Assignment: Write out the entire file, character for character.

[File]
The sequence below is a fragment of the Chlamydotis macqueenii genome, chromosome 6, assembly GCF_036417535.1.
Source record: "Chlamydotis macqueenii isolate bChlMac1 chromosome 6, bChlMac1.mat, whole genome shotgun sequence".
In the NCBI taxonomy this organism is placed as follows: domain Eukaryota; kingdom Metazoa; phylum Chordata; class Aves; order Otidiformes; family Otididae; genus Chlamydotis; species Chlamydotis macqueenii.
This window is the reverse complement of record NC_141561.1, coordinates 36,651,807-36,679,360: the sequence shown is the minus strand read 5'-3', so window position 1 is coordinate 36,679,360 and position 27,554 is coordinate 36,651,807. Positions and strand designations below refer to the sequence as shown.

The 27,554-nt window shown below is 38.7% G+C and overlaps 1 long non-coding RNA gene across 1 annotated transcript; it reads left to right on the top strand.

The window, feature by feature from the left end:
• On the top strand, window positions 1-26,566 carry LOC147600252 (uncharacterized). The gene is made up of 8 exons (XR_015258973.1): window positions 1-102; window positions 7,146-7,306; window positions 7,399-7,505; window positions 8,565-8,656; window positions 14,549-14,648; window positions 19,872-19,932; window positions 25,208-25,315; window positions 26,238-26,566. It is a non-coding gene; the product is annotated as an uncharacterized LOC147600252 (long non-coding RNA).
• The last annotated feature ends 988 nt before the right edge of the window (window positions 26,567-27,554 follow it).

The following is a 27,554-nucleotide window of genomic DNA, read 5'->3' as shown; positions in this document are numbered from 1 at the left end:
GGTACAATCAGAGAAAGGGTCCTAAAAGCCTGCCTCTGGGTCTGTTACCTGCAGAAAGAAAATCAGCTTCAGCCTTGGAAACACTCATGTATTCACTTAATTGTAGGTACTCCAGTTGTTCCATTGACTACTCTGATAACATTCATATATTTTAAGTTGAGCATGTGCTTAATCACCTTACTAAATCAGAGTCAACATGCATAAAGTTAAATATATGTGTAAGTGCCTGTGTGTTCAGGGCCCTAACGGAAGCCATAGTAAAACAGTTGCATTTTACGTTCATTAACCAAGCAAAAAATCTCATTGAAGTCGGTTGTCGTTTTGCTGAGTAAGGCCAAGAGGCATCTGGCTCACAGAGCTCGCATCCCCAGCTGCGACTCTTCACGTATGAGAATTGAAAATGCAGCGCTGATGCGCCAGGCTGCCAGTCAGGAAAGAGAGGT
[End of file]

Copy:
The sequence below is a fragment of the Chlamydotis macqueenii genome, chromosome 6, assembly GCF_036417535.1.
Source record: "Chlamydotis macqueenii isolate bChlMac1 chromosome 6, bChlMac1.mat, whole genome shotgun sequence".
In the NCBI taxonomy this organism is placed as follows: domain Eukaryota; kingdom Metazoa; phylum Chordata; class Aves; order Otidiformes; family Otididae; genus Chlamydotis; species Chlamydotis macqueenii.
This window is the reverse complement of record NC_141561.1, coordinates 36,651,807-36,679,360: the sequence shown is the minus strand read 5'-3', so window position 1 is coordinate 36,679,360 and position 27,554 is coordinate 36,651,807. Positions and strand designations below refer to the sequence as shown.

The 27,554-nt window shown below is 38.7% G+C and overlaps 1 long non-coding RNA gene across 1 annotated transcript; it reads left to right on the top strand.

The window, feature by feature from the left end:
• On the top strand, window positions 1-26,566 carry LOC147600252 (uncharacterized). The gene is made up of 8 exons (XR_015258973.1): window positions 1-102; window positions 7,146-7,306; window positions 7,399-7,505; window positions 8,565-8,656; window positions 14,549-14,648; window positions 19,872-19,932; window positions 25,208-25,315; window positions 26,238-26,566. It is a non-coding gene; the product is annotated as an uncharacterized LOC147600252 (long non-coding RNA).
• The last annotated feature ends 988 nt before the right edge of the window (window positions 26,567-27,554 follow it).

The following is a 27,554-nucleotide window of genomic DNA, read 5'->3' as shown; positions in this document are numbered from 1 at the left end:
GGTACAATCAGAGAAAGGGTCCTAAAAGCCTGCCTCTGGGTCTGTTACCTGCAGAAAGAAAATCAGCTTCAGCCTTGGAAACACTCATGTATTCACTTAATTGTAGGTACTCCAGTTGTTCCATTGACTACTCTGATAACATTCATATATTTTAAGTTGAGCATGTGCTTAATCACCTTACTAAATCAGAGTCAACATGCATAAAGTTAAATATATGTGTAAGTGCCTGTGTGTTCAGGGCCCTAACGGAAGCCATAGTAAAACAGTTGCATTTTACGTTCATTAACCAAGCAAAAAATCTCATTGAAGTCGGTTGTCGTTTTGCTGAGTAAGGCCAAGAGGCATCTGGCTCACAGAGCTCGCATCCCCAGCTGCGACTCTTCACGTATGAGAATTGAAAATGCAGCGCTGATGCGCCAGGCTGCCAGTCAGGAAAGAGAGGT